The name Zanzibar evokes images of sultans and spice traders, an island of beautiful white sand beaches and turquoise waters criss-crossed by dhows. It’s also a great place for spotting wildlife, including dolphins, antelope and the rare red colobus monkey.
Mayotte is part of the Comoros archipelago, off the east coast of Africa, governed by France as an overseas territory. It’s something of a post-colonial oddity; the white sand beaches and laid back pace are typical of the Indian Ocean, but the cost of living is more reminiscent of mainland France.
Mozambique’s laid back capital is an eclectic mix of elegant Portuguese colonial architecture and concrete blocks that hark back to the days of Soviet influence. Maputo also has an excellent selection of restaurants and a lively nightlife scene, as well as some interesting museums and markets.
South Africa: Richards Bay
Richards Bay itself is an industrial city with little in the way of tourist sights, but the port serves as a gateway for the many attractions of KwaZulu-Natal province. Head inland and you’ll find traditional Zulu villages, undulating hills and wildlife including crocodiles, hippos and the rare black rhino.
South Africa: Durban
Durban is a real melting pot; not only does the city feel more authentically African than Cape Town, it’s also home to a large Indian community that lends the city a distinctly Asian flavour. The lovely waterfront promenade was revamped for the 2010 World Cup, and the beach is a popular destination for domestic tourists.
South Africa: Mossel Bay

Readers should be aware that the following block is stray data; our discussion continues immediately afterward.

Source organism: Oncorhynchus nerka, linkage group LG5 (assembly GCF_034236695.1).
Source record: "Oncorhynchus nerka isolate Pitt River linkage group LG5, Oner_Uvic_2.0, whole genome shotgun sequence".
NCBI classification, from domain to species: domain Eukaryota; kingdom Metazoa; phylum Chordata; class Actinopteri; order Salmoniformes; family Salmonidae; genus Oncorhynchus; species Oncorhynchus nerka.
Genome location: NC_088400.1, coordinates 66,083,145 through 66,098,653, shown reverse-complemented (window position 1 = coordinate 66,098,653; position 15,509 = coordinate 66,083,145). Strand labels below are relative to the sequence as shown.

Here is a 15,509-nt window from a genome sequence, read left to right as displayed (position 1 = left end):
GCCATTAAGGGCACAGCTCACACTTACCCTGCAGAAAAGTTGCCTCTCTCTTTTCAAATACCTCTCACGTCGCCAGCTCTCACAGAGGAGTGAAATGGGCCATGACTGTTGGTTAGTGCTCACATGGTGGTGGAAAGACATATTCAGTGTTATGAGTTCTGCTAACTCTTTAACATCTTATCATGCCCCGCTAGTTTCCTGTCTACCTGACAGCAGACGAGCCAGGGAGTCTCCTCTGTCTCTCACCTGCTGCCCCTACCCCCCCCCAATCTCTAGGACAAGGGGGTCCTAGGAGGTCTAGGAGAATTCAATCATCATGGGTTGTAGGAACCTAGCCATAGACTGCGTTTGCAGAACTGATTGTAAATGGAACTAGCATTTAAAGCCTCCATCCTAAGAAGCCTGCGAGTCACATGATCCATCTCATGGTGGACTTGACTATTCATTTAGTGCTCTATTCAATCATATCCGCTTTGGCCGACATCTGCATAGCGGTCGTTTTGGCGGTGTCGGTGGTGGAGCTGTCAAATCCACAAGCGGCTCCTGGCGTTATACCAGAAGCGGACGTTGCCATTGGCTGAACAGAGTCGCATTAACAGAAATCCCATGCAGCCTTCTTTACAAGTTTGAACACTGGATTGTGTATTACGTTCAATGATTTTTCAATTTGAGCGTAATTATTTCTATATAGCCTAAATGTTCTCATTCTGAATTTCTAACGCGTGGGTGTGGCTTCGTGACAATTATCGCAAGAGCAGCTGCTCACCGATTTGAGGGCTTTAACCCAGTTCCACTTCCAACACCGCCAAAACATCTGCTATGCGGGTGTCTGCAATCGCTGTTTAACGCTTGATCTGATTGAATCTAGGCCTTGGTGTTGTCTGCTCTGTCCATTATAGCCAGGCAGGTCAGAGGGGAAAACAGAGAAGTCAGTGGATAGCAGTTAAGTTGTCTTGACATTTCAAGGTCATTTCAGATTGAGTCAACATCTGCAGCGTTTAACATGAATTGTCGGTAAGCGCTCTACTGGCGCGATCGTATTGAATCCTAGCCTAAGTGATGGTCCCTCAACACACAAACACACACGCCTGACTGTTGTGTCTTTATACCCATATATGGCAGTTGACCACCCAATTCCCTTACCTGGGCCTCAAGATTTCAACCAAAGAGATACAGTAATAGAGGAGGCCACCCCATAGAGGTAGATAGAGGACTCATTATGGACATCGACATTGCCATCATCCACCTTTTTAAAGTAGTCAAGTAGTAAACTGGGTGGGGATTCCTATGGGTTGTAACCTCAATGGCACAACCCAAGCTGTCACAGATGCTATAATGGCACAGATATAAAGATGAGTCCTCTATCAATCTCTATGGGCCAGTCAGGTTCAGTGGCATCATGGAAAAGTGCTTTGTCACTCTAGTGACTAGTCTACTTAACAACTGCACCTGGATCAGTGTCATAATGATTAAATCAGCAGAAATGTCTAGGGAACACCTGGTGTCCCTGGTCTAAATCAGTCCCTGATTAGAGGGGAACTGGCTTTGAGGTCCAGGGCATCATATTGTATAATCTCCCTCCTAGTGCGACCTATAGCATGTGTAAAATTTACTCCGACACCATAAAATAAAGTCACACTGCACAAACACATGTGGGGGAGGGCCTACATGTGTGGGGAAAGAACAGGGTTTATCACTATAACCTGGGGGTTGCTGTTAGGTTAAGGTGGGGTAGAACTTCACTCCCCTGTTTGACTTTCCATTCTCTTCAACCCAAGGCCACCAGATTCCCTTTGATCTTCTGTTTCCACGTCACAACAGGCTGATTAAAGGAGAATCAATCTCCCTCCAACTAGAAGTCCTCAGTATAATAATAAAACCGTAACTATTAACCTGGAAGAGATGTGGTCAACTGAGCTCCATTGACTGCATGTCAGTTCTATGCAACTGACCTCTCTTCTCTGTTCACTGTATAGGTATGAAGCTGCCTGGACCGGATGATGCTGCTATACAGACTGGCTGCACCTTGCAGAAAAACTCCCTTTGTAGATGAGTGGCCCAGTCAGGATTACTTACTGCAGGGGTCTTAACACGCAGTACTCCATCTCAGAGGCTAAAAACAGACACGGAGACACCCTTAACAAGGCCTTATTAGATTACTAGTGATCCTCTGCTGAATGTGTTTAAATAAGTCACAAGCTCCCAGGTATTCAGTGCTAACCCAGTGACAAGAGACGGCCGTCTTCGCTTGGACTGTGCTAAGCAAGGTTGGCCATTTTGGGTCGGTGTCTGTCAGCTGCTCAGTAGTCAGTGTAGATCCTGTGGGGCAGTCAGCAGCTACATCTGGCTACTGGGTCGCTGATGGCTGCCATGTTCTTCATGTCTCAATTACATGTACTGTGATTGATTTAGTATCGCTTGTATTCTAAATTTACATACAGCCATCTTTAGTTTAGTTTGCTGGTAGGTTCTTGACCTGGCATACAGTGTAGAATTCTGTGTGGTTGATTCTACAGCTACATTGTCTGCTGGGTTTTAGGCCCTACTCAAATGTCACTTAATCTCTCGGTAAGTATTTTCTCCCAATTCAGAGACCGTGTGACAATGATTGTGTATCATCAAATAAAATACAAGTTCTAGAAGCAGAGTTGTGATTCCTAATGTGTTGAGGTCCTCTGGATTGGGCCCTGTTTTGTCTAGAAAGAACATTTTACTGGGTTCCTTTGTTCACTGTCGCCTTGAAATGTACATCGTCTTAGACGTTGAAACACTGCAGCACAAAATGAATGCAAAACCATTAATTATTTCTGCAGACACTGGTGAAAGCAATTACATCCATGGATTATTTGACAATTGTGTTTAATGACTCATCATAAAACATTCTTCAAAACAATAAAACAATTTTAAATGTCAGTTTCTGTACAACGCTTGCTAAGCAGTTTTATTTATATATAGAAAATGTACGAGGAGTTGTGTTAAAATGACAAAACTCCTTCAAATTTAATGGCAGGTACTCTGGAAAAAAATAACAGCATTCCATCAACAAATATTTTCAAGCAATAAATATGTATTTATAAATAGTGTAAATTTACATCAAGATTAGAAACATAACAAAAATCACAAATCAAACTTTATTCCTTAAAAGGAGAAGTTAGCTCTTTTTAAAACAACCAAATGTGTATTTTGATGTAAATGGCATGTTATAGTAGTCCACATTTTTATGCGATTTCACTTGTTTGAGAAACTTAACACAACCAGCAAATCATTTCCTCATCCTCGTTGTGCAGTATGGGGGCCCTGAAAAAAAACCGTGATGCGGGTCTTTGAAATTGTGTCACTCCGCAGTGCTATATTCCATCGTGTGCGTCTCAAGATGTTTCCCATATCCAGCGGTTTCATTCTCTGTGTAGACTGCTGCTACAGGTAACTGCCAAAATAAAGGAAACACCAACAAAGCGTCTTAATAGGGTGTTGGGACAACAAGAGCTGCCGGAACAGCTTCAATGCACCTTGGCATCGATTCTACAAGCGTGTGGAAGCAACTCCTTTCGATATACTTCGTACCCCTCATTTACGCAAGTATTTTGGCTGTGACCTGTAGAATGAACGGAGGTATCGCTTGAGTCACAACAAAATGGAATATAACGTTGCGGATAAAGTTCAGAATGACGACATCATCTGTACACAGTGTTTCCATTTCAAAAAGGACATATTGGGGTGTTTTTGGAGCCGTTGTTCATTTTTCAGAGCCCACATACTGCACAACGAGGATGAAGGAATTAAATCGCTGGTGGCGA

The sunny city of Mossel Bay is on South Africa’s famous Garden Route, situated roughly halfway between Cape Town and Port Elizabeth. The city has a pleasant seafront promenade and there are some lovely beaches nearby, along with whale and dolphin watching hotspots and game reserves.
Arriving in Cape Town
This magical multicultural city is the perfect jumping off point to explore Southern Africa, but do make sure you linger a few days to enjoy the buzz of a city where Africa meets a European-style cosmopolitan atmosphere, creating a vibrant melting pot of cultures and religions. With flat-topped Table Mountain soaring above the city, beautiful natural landscapes, and gardens within the city, you never feel far from nature here. Enjoy the waterfront, museums and elegant architecture, then take the time to venture further afield - there is so much within easy reach.
Robben Island is a must, possibly the most well known island-prison in the world. Make sure you book ahead - the ferries leave at specific times and numbers are limited.
Your home from home
Small enough to operate fascinating port-intensive itineraries, but with the space for dining options, comfortable accommodation and more, sister ships Insignia, Nautica, Regatta and Sirena are for many the perfect size.
What we love
These four boutique style sister ships carry just 684 guests apiece, with a comfortable, relaxed country house style and plenty of intimate corners. We love the alternative restaurants - Oceania is rightly renowned for great food - and the pretty little library up on deck 10.
|Crew||400 International Staff|
|Style||On Oceania it's all about the time spent ashore, so back on board it's relaxed and unpretentious, with no dressing up. Open seating throughout creates an atmosphere which is friendly and sociable.|
Tailor-make your trip
Our favourite hotel in Dubai
So many to choose from! Our current Mundy preference is Al Qasr at the Madinat Jumeirah.
Private tours from Dubai
Head out into the desert for the lush valley of Wadi Hatta and Hatta Village, then travel by four wheel drive across the dunes.
Where to stay in Cape Town
There are some great hotels to choose from, but at Mundy we especially like the Cape Grace on the waterfront.
Extend your stay in South Africa
Take a wine tour to Stellenbosch and Franschhoek for tastings, beautiful countryside and great food.